Play This: The Art of Gaming




According to its own site, Dead End Thrillscelebrates the talent of videogame artists and engineers via the hobby of taking screenshots.” Harris Duncan, who used to be a game industry screenshot artist and magazine writer, uses a number of techniques to highlight the artistry present in a wide range of games: everything from Skyrim (as pictured above) to Flight Simulator X.

Duncan has also posted a few feature articles on various video game studios and the people who helm them, with more glorious screenshots and in-depth interviews.

In the past there’s been a lot of talk about whether video games can be considered art. Dead End Thrills sort of obviates that argument, at least from the visual and technical sides—the people who make these games are clearly doing so with an eye for the artistic. Perhaps not every moment of a game can be considered as such, but there certainly is an accumulation of visuals and ambiance, and the capacity to create art within the player.

All the screenshots on the site are free to use for non-commercial purposes. I’m currently doing so for a yet-unannounced project for Cartridge Lit. Stay tuned.




This one is an oldie, but still well worth the read. In “Appetite for Risk: At the Intersection of Video Games and Literature,” Maxwell Neely-Cohen (author of Echo of the Boom) takes on the disconnect between video games and literature, and tries to find common ground between the two seemingly disparate industries. The piece is filled with gems: “What is particularly sad about this state of affairs is that the literary world and the video games world could greatly benefit each other. Even a conversation, let alone the beginning of real collaborations and dialogues, would help each contend with their respective shortcomings.”

There is no doubt that many younger writers have been (and continue to be) enormously influenced by video games—the titles from Boss Fight Books are one indication, as is Brian Oliu’s Leave Luck to Heaven, as is this very endeavor and all its contributors. Personally, I can safely say that games like Chrono Trigger and Final Fantasy VI certainly challenged my young mind to think about narrative in ways it might not have otherwise. I don’t take much influence directly from those games any more (although that’s changing, too), but I certainly recognize them for pushing me in new directions.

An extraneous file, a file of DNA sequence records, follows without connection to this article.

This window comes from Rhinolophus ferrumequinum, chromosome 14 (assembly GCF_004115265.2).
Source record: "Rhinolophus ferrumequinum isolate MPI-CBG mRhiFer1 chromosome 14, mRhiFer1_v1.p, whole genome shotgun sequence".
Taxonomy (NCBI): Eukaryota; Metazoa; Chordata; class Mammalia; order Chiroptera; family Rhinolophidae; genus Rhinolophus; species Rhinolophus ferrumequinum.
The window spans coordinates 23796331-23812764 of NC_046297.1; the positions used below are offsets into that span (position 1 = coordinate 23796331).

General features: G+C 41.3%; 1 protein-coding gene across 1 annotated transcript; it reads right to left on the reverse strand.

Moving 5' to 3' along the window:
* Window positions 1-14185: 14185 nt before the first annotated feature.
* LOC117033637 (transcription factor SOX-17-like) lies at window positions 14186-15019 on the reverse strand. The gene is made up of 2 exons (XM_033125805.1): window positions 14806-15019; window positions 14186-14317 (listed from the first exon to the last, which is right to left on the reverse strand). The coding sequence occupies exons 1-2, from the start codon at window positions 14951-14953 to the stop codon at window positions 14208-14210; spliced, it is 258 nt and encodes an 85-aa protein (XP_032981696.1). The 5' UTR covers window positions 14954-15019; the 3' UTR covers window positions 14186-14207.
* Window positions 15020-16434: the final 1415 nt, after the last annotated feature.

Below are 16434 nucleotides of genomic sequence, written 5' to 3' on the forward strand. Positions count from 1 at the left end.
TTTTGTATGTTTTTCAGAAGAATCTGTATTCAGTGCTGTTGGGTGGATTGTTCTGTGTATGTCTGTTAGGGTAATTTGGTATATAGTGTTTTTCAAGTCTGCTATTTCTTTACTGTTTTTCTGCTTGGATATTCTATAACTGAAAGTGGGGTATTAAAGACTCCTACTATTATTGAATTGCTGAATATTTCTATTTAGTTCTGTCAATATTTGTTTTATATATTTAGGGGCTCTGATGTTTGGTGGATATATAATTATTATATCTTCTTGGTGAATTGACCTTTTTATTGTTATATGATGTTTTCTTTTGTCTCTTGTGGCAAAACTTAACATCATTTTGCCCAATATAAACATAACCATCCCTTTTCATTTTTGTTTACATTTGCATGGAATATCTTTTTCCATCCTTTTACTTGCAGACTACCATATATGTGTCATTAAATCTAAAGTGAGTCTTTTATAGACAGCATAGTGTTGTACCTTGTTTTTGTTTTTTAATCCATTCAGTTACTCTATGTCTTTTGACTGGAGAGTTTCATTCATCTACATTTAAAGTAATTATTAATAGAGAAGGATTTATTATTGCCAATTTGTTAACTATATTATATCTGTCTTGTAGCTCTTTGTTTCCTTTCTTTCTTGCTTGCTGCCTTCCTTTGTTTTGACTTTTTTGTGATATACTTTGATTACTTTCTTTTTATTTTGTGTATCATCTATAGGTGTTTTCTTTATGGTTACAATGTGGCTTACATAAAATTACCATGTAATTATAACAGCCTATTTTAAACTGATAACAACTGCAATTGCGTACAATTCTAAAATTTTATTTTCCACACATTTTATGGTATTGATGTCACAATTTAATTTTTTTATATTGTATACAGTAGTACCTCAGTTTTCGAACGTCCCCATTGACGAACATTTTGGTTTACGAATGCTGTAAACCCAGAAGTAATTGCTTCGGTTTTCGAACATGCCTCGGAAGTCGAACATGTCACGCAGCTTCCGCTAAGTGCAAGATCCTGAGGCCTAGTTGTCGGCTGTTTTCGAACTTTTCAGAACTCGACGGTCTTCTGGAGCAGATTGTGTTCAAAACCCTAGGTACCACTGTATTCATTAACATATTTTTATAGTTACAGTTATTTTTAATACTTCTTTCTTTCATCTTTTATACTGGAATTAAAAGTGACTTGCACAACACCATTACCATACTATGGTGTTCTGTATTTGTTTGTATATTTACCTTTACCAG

Neely-Cohen thinks both industries can do more: “We should be making novels into video games, video games into novels. Publishers should collaborate with indie game developers, trading them a platform and content in exchange for labor and a new form of adaptation. Literary magazines and libraries should sponsor gamejams. The games industry should fully embrace the thousands of works of classic literature open to them in the public domain.”

Hard to argue with that one.

The piece has actually been the inspiration for us to ask our contributors, in our Writer/Gamer Q&A series, about what novels they would like to see turned into video games, and what kind of video game could be made out of their own lives.




I’m definitely not into the speedrun community, but this one popped up on my radar and it’s just too interesting not to mention. Cosmo Wright has made a name for himself doing a variety of speedruns, but apparently this “world record” run is his magnum opus, at least so far.


More than anything, these are fascinating for the way they manipulate game worlds to do things they were absolutely not intended to do. It reminds me a bit of magic, the breakage of all bounds and constants. You can also check out the “live” version on Twitch.